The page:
New university students favour discount vouchers at the annual freshers’ fair event. In a report by student research firm, The Beans Group, 28% found vouchers to be the most desirable and 13% thought they were the least desirable freebie given out to students just starting their course.

Branded gifts (33%) and free food (23%) were deemed the least desirable by students. Jenny Elworthy, head of marketing at Hearst Magazines UK, thought these particular findings were good news for companies that didn’t give away free food.

“There is so much activity during freshers’ week and students are bombarded with offers. Brands need to provide something relevant and valuable with longevity to cut through the noise,” Elworthy said.

Most desirable freshers freebie

Vouchers Make Brands Memorable

The favouritism shown by freshers towards vouchers was further exposed when they were asked what made brands the most memorable. The majority (71%) revealed that a good offer made more of an impact than being loud (16%) or funny (19%).

Social media appears to be the best way to engage with these young consumers outside of the freshers’ fair. When students were asked where they saw the best advertising campaigns, 19% said through the likes of Facebook and Twitter.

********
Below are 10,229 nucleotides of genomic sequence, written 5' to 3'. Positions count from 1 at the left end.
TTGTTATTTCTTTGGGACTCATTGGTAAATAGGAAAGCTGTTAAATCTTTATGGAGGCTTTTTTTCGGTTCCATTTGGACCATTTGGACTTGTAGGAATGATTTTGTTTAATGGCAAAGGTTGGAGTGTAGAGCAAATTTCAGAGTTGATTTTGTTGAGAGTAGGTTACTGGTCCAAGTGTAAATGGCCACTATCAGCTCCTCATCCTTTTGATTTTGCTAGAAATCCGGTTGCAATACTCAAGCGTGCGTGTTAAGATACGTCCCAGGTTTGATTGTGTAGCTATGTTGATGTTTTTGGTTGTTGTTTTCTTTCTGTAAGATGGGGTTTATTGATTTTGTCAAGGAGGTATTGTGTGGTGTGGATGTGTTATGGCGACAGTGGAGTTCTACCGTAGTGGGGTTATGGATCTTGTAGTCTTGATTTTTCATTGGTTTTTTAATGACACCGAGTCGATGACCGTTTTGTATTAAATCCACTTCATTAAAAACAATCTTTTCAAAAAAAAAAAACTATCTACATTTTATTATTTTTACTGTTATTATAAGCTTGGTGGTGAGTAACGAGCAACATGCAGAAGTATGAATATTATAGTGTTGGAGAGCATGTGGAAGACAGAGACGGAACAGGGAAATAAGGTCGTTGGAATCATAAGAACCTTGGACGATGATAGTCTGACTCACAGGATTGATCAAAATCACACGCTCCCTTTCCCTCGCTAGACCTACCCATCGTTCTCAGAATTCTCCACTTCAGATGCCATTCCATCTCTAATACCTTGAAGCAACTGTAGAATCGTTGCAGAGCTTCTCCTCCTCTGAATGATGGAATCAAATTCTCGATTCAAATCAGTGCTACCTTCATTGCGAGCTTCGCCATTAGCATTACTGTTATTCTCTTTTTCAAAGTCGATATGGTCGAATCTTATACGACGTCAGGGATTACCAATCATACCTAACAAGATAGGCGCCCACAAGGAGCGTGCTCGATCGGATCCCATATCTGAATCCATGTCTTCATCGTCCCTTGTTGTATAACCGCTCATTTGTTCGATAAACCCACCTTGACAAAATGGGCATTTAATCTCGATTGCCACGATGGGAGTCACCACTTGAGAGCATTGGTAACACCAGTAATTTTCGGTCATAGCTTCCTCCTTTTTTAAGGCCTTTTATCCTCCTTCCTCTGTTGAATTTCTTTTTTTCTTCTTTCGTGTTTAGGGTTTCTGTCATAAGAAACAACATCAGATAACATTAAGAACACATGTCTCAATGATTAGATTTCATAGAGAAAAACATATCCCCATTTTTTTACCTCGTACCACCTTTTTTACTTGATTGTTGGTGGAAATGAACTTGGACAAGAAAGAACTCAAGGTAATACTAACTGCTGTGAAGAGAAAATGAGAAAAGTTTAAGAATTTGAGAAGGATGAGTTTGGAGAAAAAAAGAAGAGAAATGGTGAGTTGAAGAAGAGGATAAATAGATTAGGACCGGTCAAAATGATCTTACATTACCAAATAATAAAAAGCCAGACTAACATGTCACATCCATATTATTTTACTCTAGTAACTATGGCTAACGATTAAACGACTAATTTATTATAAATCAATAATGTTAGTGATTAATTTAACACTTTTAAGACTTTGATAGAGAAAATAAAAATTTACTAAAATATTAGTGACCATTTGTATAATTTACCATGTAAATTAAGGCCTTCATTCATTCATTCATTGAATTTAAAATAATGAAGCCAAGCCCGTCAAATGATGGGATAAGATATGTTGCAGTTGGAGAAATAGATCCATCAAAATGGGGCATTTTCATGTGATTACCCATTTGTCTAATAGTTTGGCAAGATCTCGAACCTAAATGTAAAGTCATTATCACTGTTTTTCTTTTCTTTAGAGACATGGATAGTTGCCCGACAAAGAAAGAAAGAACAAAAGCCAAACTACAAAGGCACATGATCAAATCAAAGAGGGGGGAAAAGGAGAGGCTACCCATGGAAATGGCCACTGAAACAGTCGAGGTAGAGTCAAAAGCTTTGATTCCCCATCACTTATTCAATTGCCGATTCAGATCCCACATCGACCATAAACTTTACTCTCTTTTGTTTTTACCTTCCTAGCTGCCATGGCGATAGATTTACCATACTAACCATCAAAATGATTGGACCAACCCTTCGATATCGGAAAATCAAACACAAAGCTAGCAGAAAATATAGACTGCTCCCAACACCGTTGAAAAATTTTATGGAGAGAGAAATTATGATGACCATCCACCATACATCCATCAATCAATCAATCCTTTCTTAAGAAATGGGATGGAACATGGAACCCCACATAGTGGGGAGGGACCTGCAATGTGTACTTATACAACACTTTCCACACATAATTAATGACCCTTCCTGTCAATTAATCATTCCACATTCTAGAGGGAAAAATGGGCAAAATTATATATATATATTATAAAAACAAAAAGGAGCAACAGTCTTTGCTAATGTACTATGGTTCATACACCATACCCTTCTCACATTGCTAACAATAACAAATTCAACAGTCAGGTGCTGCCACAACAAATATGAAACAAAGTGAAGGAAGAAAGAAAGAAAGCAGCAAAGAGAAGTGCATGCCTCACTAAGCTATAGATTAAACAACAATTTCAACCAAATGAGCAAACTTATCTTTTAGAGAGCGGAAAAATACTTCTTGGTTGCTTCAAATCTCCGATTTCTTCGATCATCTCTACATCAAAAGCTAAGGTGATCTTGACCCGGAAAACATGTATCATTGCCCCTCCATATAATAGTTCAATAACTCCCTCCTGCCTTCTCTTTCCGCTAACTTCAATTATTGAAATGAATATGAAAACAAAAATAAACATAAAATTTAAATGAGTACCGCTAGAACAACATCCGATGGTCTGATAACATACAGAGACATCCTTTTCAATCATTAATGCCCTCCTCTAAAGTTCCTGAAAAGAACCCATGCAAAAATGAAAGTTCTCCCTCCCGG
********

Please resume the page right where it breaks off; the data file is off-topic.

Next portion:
One common perception is that students have little in the way of a disposable income, a myth that’s shattered by the Freshers Report 2013. Last year 10% spent between £200 and £300, 28% between £100 and £200 and 29% between £50 and £100 during freshers’ week last year.

Student Spending can Maintain Momentum

What’s even better news for those targeting new students, is that 20% said they spent the same during freshers’ week as the rest of the university term. There was even 13% who disclosed they spent less in freshers’ week than at other times.

Student spend by area

Unsurprisingly, 53% of students who took part in the survey spent the most on going out during freshers’ week. Technology wasn’t so much of a priority, with 43% spending the least on this area.

Windows marketing executive at Microsoft, Lucy Needham, seemed to confirm the report’s findings. “Typically our freshers campaigns would start in June, peek in August around A-level results and finish mid-October after student loans have been received.”